I can recite page by page the lines of Mildred Pierce, All About Eve, From Here to Eternity, The Best Years of Our Lives, and so many others that I fail to miss when they are in rotation. I am so tickled when something I have caught only part of in a previous showing is on or something I’ve never seen before appears or something I saw once when I was younger and there was no such thing as taping is before me once again like right this very moment! Racket Busters…a trucker with a pregnant wife fights a NY mobster’s protection racket…what a treat so this blog needs to be a wrap. This past weekend, Random Harvest with Greer Garson and Ronald Colman graced my small screen. As I propped up in bed to escape how badly I was feeling, I was transported. Even a present day entree took me away as it unfolded and then knocked me off my feet figuratively since literally I already was. The ending of Nights in Rodanthe was so unexpected. As the credits rolled along with my tears, I recalled seeing the pairing of Richard Gere and Diane Lane in Unfaithful a few years back. I reran the credits of that rental countless times so I could catch the name of a very sensuous musical number that haunted me -- Ai Du performed by Ali Farka Toure. Funny how the subtleties in movies and all around us work their way into our daily lives. The very first flick I recall seeing is The Wizard of Oz. References to this classic found their way into a spoken-word piece that appeared in the blog I posted on 12/2/09. All I can say is follow your own road brick or not and…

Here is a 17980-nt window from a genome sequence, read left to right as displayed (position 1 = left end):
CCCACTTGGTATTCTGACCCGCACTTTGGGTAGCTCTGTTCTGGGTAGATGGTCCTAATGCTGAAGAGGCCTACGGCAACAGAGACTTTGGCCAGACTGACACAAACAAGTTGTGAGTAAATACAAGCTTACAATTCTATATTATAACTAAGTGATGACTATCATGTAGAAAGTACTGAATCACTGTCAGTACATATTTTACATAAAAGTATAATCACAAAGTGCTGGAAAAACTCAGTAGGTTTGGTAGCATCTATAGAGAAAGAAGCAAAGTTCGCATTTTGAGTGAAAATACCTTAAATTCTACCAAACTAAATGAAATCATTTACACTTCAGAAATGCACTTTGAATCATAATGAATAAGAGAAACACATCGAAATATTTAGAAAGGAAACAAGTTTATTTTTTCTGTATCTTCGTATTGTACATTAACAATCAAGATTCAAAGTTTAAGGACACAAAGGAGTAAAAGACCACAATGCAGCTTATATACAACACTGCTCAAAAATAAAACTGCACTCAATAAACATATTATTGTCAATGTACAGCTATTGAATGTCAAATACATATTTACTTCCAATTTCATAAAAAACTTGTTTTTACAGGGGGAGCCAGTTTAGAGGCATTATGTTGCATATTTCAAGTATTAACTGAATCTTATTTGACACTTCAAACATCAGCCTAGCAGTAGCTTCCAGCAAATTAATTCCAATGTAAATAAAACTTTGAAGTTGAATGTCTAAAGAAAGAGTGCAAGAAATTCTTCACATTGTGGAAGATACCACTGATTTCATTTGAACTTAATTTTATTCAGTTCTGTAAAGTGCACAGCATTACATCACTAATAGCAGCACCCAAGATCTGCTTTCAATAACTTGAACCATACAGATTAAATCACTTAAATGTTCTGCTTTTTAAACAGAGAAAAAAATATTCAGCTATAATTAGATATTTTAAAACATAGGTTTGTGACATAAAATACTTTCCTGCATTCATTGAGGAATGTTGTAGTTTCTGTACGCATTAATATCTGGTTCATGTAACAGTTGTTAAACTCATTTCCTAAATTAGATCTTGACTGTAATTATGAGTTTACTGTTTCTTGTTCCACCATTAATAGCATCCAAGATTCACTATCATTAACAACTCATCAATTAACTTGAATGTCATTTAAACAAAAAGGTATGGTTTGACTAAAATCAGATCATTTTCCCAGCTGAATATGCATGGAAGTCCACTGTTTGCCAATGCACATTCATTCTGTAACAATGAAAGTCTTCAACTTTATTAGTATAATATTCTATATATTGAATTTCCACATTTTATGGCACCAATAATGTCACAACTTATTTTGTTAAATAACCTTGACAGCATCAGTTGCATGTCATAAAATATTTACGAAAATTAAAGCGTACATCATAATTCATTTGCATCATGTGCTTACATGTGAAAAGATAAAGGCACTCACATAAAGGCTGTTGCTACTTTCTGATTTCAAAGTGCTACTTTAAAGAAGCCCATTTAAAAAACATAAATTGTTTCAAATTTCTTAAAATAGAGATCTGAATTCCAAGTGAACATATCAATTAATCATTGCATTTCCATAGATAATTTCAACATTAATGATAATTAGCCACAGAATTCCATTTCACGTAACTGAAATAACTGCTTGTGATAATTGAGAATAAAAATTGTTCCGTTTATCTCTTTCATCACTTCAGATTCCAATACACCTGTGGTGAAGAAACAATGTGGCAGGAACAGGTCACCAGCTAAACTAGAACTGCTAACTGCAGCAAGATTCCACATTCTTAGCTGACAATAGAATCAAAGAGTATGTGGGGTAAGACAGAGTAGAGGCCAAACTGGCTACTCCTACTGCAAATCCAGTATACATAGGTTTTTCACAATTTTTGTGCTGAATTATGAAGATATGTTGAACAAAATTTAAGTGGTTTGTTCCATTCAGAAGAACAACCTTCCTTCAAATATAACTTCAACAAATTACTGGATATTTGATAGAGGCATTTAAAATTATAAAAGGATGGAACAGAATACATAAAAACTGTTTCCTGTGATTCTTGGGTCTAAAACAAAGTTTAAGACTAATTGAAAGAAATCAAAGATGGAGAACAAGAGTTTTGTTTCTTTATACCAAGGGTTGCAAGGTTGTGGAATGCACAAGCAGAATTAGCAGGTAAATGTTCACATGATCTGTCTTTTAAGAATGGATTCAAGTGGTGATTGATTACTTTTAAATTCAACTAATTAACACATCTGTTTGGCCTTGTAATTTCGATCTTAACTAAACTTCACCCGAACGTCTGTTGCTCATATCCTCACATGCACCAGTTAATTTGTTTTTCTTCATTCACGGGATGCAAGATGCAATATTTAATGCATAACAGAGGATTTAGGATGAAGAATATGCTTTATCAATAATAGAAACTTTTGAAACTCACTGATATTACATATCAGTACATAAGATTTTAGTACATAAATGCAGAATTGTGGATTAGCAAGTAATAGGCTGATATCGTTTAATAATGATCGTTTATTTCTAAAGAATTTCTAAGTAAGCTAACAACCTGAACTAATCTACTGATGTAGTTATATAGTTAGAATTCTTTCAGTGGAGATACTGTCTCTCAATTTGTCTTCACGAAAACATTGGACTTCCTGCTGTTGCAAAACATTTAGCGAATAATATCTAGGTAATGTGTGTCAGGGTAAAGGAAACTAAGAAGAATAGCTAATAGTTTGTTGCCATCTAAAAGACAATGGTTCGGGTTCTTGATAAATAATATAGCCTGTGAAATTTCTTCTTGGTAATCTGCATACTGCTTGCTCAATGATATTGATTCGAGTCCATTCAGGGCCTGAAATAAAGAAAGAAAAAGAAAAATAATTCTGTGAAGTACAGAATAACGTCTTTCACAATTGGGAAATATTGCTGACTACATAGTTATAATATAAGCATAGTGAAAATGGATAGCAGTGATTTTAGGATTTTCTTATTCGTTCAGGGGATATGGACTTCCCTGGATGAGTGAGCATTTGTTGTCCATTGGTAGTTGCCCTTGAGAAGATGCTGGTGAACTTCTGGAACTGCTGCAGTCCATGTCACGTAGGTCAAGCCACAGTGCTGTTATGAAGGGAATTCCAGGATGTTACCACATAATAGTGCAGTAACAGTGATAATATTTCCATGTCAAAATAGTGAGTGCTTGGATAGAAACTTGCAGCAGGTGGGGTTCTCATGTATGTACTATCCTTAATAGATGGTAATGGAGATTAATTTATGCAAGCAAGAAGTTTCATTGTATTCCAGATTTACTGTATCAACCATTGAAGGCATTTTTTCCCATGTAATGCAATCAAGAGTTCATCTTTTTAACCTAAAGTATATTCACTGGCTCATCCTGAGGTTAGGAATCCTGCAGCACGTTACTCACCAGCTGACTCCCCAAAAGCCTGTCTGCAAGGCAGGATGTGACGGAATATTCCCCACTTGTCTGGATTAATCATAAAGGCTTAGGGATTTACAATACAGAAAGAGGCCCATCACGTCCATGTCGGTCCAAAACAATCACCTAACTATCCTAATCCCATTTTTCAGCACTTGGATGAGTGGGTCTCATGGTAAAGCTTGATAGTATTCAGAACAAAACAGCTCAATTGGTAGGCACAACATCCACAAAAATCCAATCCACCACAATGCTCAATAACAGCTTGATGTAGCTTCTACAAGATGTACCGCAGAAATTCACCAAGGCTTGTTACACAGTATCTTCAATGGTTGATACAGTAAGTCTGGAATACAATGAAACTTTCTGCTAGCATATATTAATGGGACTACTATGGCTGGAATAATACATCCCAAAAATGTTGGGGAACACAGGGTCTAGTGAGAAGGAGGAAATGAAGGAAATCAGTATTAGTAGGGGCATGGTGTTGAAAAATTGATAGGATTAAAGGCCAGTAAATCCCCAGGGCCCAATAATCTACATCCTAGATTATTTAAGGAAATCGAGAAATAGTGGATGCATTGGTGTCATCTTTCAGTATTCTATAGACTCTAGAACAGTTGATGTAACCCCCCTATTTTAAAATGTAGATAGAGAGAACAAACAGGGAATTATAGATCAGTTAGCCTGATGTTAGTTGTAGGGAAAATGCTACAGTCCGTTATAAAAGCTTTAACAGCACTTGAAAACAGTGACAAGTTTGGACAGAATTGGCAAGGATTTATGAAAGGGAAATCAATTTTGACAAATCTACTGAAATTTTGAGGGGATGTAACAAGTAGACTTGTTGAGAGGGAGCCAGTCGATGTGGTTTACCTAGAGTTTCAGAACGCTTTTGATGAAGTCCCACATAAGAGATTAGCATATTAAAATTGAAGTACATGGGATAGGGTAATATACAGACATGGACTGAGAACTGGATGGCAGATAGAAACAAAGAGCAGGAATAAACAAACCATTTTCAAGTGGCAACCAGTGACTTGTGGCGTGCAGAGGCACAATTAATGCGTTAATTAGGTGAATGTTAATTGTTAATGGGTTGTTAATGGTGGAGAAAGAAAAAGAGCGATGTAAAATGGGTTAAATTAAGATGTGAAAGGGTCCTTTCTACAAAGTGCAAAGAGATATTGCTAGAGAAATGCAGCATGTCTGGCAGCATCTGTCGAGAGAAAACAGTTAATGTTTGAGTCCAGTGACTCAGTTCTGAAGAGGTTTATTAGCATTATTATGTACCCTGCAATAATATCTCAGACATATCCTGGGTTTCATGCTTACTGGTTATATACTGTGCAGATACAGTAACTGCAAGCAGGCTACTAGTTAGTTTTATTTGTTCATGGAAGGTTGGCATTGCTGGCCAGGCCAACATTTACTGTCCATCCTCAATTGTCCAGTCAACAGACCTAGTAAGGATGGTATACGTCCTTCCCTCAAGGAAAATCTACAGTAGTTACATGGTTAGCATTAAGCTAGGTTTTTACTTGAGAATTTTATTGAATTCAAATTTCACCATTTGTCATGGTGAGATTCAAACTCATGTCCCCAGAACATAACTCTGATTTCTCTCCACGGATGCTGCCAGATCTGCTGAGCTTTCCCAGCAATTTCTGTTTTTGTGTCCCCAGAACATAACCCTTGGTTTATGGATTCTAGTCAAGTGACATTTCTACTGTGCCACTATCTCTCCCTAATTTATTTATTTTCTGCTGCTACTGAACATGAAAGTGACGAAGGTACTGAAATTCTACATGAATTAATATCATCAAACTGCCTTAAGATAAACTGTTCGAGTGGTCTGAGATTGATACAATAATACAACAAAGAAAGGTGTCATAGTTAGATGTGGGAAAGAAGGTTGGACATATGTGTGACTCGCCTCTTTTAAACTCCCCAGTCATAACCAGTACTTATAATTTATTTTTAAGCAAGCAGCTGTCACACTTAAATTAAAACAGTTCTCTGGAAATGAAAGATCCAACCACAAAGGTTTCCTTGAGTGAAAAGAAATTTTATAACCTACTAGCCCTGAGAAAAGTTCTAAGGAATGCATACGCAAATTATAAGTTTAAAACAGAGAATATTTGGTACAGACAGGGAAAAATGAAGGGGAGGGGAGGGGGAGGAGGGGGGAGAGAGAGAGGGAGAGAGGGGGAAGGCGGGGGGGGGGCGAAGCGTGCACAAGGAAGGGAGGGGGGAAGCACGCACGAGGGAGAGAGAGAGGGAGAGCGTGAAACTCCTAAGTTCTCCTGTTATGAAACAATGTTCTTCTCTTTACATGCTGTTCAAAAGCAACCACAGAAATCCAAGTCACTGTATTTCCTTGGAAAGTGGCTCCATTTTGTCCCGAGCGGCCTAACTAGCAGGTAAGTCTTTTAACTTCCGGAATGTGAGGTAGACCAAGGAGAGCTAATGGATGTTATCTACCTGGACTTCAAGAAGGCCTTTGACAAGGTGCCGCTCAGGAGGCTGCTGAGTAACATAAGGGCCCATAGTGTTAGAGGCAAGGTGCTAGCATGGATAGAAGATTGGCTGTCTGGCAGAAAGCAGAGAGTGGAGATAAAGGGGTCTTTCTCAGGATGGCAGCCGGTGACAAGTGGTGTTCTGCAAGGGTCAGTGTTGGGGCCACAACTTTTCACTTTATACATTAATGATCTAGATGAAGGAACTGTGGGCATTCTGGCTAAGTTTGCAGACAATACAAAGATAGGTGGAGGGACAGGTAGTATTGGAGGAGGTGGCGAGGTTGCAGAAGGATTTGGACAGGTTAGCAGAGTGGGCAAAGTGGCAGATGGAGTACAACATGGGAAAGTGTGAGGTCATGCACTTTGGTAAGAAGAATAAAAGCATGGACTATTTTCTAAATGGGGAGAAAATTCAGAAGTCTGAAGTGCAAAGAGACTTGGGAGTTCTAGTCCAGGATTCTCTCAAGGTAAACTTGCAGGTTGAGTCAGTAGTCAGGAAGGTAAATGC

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Sunday, December 6, 2009

pod cast

I am under the weather. I will spare you the details except to say my hair hurts, that’s how bad it is. And what does it mean exactly to be under the weather? Where did that phrase come from? I just want to be over this. The last few days have been scary. I have no idea what symptom is coming next and what time it will make its debut. I feel like I’m under the spell of a few pods of different germs that opened in my office last Wednesday, formed an alliance and began their invasion. I breathed in that cast of characters that seemed to take over immediately manifesting as a cough. As I dressed that evening for a gala, I was unsteady on my feet as I put on my pretty and coughed. The highlight of the event was walking through a winter wonderland of carved ice that was cheerful, colorful and cold. I was coughing all the way home in the cab. The way I've been feeling, that event seems like a lifetime ago. The last few days truly have felt like the body snatchers invaded me. I've tried to console myself by mumbling that each minute of sweat, chills, insomnia, lost taste buds, nausea, dizzying headaches, and body ache not to be believed is one minute closer to wellness…yeah, right. Whoever has the pod with my healthy body in it needs to bring it back right now!